Chennai prodigy Praggnanandhaa.

Chennai prodigy Praggnanandhaa.
| Photo Credit: Ravindran R

Streamers to follow

Chess has a huge online footprint. Popular chess streamers including top­class players such as Hikaru Nakamura and Vassily Ivanchuk, as well as youngsters such as the Botez sisters, Anna Cramling, and the very popular agadmator and GothamChess.

India has its own set of popular streamers led by the indefatigable Sagar Shah of ChessBase India, and his comic sidekick, Samay Raina. The Olympiad is being streamed out by dozens of channels, in many different languages.

Magnus Carlsen owns approximately 9% stake in Play Magnus, a chess promotions company listed on the Oslo Stock Exchange with a valuation of about €900 million.

Hikaru Nakamura is one of the best players in the world and his Twitch channel has over 1.5 million subscribers, most of them acquired over the past two years. He’s reputed to be worth over $50 million.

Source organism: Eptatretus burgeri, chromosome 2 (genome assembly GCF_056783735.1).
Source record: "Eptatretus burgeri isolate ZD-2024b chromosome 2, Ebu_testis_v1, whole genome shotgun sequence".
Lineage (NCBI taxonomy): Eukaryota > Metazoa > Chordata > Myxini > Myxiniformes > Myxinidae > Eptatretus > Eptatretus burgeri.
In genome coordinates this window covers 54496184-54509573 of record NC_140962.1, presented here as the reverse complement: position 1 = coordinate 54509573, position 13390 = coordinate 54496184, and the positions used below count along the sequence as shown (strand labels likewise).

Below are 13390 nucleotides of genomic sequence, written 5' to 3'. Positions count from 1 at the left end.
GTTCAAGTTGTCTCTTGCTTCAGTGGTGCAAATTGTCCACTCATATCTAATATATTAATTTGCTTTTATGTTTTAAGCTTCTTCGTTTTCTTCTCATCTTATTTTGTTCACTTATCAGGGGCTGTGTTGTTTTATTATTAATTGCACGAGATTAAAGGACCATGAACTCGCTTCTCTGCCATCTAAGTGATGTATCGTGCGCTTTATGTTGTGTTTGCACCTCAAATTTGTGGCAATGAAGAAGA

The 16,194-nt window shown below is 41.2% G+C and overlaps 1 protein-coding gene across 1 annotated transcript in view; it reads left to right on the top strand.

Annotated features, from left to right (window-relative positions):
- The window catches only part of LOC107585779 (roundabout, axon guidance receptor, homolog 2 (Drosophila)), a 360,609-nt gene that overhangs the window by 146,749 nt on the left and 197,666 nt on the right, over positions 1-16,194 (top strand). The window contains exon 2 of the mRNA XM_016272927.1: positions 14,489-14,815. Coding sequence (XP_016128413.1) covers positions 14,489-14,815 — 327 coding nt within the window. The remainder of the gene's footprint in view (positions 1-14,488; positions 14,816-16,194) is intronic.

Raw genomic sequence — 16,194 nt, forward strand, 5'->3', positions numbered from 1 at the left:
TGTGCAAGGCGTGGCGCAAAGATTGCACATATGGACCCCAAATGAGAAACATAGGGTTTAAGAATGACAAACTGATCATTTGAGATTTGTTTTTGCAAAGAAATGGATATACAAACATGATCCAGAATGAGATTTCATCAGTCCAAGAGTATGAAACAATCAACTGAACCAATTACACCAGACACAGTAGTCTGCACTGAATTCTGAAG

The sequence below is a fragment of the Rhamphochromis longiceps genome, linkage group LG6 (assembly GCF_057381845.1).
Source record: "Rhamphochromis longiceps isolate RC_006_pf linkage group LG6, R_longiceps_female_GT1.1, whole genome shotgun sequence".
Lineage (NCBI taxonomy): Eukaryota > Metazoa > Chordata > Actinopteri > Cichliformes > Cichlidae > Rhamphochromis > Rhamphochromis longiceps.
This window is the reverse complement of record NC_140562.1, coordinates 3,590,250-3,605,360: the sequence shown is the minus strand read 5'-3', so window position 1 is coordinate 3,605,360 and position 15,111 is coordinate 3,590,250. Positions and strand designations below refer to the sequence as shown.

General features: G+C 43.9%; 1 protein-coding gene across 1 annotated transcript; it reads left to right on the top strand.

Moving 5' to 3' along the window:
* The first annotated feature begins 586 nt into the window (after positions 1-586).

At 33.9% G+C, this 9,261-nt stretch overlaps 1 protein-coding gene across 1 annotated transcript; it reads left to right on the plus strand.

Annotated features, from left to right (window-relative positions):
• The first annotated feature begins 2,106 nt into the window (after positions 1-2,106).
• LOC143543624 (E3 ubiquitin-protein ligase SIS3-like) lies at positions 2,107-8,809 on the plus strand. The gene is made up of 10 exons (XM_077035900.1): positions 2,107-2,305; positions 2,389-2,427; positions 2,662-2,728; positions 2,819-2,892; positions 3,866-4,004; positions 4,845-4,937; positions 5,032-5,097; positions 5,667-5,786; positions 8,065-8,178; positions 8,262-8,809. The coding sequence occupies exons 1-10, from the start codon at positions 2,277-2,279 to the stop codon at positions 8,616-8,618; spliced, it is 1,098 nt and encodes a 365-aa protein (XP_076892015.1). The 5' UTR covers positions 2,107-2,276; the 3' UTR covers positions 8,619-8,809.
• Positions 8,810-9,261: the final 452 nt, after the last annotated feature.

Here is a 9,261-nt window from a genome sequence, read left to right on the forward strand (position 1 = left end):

Vassily Ivanchuk is a legend in the game.

GothamChess is Levy Rozman, a minor master located in NY/ NJ, whose quirky, geeky sense of humour has helped him run up 1.5 million subscribers and he offers chess scholarships worth $10,000 through his ChessKid foundation.

Anna Cramling Bellon plays for Sweden, alongside her mother, Grandmaster Pia Cramling; her dad, Juan Manuel Bellon is also a Grandmaster.

The Botez sisters, Alexandra and Andrea, are funny, attractive young women who have close to a million subscribers for their Twitch channel, despite being average players.

Agadmator is a Croatian, Antonio Radic, who hits the right ‘geek­spot’ with his explanations of top level games, although he’s not a strong player.

Sagar Shah runs an independent subsidiary of the German website, ChessBase, ChessBase India, which streams games and offers a wide range of chess­related products including sets, clocks, DVDs and books. ChessBase routinely logs over 50K viewers, mostly Indians in its streams.

Chess, karate and yoga

An indication of the spread of chess culture is the geographical and linguistic diversity of the 30 players representing India at this Olympiad. Chennai is the biggest chess centre and contributor but there are players from Thrissur, Nashik, Nagpur, Delhi, Kolkata, Hyderabad and Guntur.